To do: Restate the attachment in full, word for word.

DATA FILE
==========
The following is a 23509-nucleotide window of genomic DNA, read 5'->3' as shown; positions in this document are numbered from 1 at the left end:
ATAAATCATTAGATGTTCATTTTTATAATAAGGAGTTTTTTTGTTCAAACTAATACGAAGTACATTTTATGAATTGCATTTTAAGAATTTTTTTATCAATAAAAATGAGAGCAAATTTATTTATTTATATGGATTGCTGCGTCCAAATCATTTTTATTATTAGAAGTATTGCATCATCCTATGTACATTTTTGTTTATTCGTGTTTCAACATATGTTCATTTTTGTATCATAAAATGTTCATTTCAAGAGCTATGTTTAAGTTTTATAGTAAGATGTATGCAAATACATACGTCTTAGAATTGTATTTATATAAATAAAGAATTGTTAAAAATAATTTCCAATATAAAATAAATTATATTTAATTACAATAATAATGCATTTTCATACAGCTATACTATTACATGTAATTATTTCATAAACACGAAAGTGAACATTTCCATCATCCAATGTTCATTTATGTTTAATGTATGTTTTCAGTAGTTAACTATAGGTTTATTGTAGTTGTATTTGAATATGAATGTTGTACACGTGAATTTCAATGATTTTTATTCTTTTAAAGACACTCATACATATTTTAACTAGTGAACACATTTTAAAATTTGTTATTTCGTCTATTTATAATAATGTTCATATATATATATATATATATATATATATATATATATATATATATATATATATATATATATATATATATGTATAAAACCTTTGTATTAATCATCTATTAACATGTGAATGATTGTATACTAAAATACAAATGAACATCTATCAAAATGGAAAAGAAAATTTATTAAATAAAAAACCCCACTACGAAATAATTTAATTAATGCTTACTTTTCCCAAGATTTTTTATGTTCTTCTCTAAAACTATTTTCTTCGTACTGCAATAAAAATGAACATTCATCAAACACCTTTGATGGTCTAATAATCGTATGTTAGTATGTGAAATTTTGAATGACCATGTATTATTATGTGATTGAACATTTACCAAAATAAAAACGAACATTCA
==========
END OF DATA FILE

The following is a 23509-nucleotide window of genomic DNA, read 5'->3' as shown; positions in this document are numbered from 1 at the left end:
ATAAATCATTAGATGTTCATTTTTATAATAAGGAGTTTTTTTGTTCAAACTAATACGAAGTACATTTTATGAATTGCATTTTAAGAATTTTTTTATCAATAAAAATGAGAGCAAATTTATTTATTTATATGGATTGCTGCGTCCAAATCATTTTTATTATTAGAAGTATTGCATCATCCTATGTACATTTTTGTTTATTCGTGTTTCAACATATGTTCATTTTTGTATCATAAAATGTTCATTTCAAGAGCTATGTTTAAGTTTTATAGTAAGATGTATGCAAATACATACGTCTTAGAATTGTATTTATATAAATAAAGAATTGTTAAAAATAATTTCCAATATAAAATAAATTATATTTAATTACAATAATAATGCATTTTCATACAGCTATACTATTACATGTAATTATTTCATAAACACGAAAGTGAACATTTCCATCATCCAATGTTCATTTATGTTTAATGTATGTTTTCAGTAGTTAACTATAGGTTTATTGTAGTTGTATTTGAATATGAATGTTGTACACGTGAATTTCAATGATTTTTATTCTTTTAAAGACACTCATACATATTTTAACTAGTGAACACATTTTAAAATTTGTTATTTCGTCTATTTATAATAATGTTCATATATATATATATATATATATATATATATATATATATATATATATATATATATATATATATATATATGTATAAAACCTTTGTATTAATCATCTATTAACATGTGAATGATTGTATACTAAAATACAAATGAACATCTATCAAAATGGAAAAGAAAATTTATTAAATAAAAAACCCCACTACGAAATAATTTAATTAATGCTTACTTTTCCCAAGATTTTTTATGTTCTTCTCTAAAACTATTTTCTTCGTACTGCAATAAAAATGAACATTCATCAAACACCTTTGATGGTCTAATAATCGTATGTTAGTATGTGAAATTTTGAATGACCATGTATTATTATGTGATTGAACATTTACCAAAATAAAAACGAACATTCA